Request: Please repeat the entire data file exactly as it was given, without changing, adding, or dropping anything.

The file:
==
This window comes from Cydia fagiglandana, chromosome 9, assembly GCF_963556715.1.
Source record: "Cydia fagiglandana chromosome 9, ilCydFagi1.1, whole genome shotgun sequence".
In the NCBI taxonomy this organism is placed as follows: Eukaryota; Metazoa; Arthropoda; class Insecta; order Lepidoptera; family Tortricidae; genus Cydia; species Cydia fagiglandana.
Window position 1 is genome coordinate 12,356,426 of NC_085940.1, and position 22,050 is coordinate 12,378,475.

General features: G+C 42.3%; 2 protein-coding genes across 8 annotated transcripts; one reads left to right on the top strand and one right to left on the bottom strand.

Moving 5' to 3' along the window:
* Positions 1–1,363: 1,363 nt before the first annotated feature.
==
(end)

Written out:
This window comes from Cydia fagiglandana, chromosome 9, assembly GCF_963556715.1.
Source record: "Cydia fagiglandana chromosome 9, ilCydFagi1.1, whole genome shotgun sequence".
In the NCBI taxonomy this organism is placed as follows: Eukaryota; Metazoa; Arthropoda; class Insecta; order Lepidoptera; family Tortricidae; genus Cydia; species Cydia fagiglandana.
Window position 1 is genome coordinate 12,356,426 of NC_085940.1, and position 22,050 is coordinate 12,378,475.

General features: G+C 42.3%; 2 protein-coding genes across 8 annotated transcripts; one reads left to right on the top strand and one right to left on the bottom strand.

Moving 5' to 3' along the window:
* Positions 1–1,363: 1,363 nt before the first annotated feature.